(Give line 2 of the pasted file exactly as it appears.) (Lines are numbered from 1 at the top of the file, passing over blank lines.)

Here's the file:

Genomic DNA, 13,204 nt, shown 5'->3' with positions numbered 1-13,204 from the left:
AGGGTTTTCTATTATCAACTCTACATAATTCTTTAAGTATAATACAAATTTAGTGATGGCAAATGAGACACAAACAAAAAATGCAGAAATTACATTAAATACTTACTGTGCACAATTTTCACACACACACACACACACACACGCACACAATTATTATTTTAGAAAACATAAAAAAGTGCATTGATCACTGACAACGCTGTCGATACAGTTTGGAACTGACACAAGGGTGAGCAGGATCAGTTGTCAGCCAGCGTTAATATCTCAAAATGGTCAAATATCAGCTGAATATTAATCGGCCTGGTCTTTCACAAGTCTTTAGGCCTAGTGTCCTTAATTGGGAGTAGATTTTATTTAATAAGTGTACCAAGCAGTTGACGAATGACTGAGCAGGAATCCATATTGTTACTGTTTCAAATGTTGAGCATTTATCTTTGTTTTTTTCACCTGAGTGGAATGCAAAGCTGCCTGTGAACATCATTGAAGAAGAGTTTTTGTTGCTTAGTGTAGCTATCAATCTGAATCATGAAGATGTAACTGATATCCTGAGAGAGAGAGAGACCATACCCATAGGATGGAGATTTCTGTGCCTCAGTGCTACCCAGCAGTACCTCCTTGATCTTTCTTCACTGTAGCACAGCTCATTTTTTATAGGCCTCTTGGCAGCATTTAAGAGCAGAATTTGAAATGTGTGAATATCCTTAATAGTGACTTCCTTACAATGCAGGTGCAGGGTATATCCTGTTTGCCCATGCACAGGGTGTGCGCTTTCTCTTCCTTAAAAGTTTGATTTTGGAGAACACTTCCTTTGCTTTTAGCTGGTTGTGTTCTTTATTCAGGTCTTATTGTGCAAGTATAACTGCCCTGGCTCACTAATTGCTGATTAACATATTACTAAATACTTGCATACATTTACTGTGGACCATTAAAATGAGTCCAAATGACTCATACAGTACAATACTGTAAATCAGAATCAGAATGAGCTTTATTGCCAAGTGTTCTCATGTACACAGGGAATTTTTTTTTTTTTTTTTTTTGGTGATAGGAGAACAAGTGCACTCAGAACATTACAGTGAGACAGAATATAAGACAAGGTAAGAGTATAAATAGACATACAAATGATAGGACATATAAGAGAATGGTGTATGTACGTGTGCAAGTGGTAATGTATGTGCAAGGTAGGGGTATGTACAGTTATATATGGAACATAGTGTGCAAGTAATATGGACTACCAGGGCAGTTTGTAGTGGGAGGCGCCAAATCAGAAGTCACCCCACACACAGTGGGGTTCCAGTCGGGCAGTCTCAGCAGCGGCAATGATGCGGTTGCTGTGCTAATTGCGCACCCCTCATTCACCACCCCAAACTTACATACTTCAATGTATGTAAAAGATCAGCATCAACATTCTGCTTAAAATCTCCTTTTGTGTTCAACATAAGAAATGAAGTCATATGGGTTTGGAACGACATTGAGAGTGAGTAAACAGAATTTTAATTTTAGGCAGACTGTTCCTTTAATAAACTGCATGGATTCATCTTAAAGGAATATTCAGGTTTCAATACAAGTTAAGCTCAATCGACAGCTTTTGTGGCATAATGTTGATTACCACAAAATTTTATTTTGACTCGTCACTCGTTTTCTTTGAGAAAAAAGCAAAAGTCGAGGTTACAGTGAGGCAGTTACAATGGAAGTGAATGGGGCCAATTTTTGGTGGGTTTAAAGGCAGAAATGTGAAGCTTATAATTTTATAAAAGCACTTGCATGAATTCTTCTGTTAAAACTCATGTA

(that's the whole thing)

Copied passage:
AGGGTTTTCTATTATCAACTCTACATAATTCTTTAAGTATAATACAAATTTAGTGATGGCAAATGAGACACAAACAAAAAATGCAGAAATTACATTAAATACTTACTGTGCACAATTTTCACACACACACACACACACACACGCACACAATTATTATTTTAGAAAACATAAAAAAGTGCATTGATCACTGACAACGCTGTCGATACAGTTTGGAACTGACACAAGGGTGAGCAGGATCAGTTGTCAGCCAGCGTTAATATCTCAAAATGGTCAAATATCAGCTGAATATTAATCGGCCTGGTCTTTCACAAGTCTTTAGGCCTAGTGTCCTTAATTGGGAGTAGATTTTATTTAATAAGTGTACCAAGCAGTTGACGAATGACTGAGCAGGAATCCATATTGTTACTGTTTCAAATGTTGAGCATTTATCTTTGTTTTTTTCACCTGAGTGGAATGCAAAGCTGCCTGTGAACATCATTGAAGAAGAGTTTTTGTTGCTTAGTGTAGCTATCAATCTGAATCATGAAGATGTAACTGATATCCTGAGAGAGAGAGAGACCATACCCATAGGATGGAGATTTCTGTGCCTCAGTGCTACCCAGCAGTACCTCCTTGATCTTTCTTCACTGTAGCACAGCTCATTTTTTATAGGCCTCTTGGCAGCATTTAAGAGCAGAATTTGAAATGTGTGAATATCCTTAATAGTGACTTCCTTACAATGCAGGTGCAGGGTATATCCTGTTTGCCCATGCACAGGGTGTGCGCTTTCTCTTCCTTAAAAGTTTGATTTTGGAGAACACTTCCTTTGCTTTTAGCTGGTTGTGTTCTTTATTCAGGTCTTATTGTGCAAGTATAACTGCCCTGGCTCACTAATTGCTGATTAACATATTACTAAATACTTGCATACATTTACTGTGGACCATTAAAATGAGTCCAAATGACTCATACAGTACAATACTGTAAATCAGAATCAGAATGAGCTTTATTGCCAAGTGTTCTCATGTACACAGGGAATTTTTTTTTTTTTTTTTTTTGGTGATAGGAGAACAAGTGCACTCAGAACATTACAGTGAGACAGAATATAAGACAAGGTAAGAGTATAAATAGACATACAAATGATAGGACATATAAGAGAATGGTGTATGTACGTGTGCAAGTGGTAATGTATGTGCAAGGTAGGGGTATGTACAGTTATATATGGAACATAGTGTGCAAGTAATATGGACTACCAGGGCAGTTTGTAGTGGGAGGCGCCAAATCAGAAGTCACCCCACACACAGTGGGGTTCCAGTCGGGCAGTCTCAGCAGCGGCAATGATGCGGTTGCTGTGCTAATTGCGCACCCCTCATTCACCACCCCAAACTTACATACTTCAATGTATGTAAAAGATCAGCATCAACATTCTGCTTAAAATCTCCTTTTGTGTTCAACATAAGAAATGAAGTCATATGGGTTTGGAACGACATTGAGAGTGAGTAAACAGAATTTTAATTTTAGGCAGACTGTTCCTTTAATAAACTGCATGGATTCATCTTAAAGGAATATTCAGGTTTCAATACAAGTTAAGCTCAATCGACAGCTTTTGTGGCATAATGTTGATTACCACAAAATTTTATTTTGACTCGTCACTCGTTTTCTTTGAGAAAAAAGCAAAAGTCGAGGTTACAGTGAGGCAGTTACAATGGAAGTGAATGGGGCCAATTTTTGGTGGGTTTAAAGGCAGAAATGTGAAGCTTATAATTTTATAAAAGCACTTGCATGAATTCTTCTGTTAAAACTCATGTA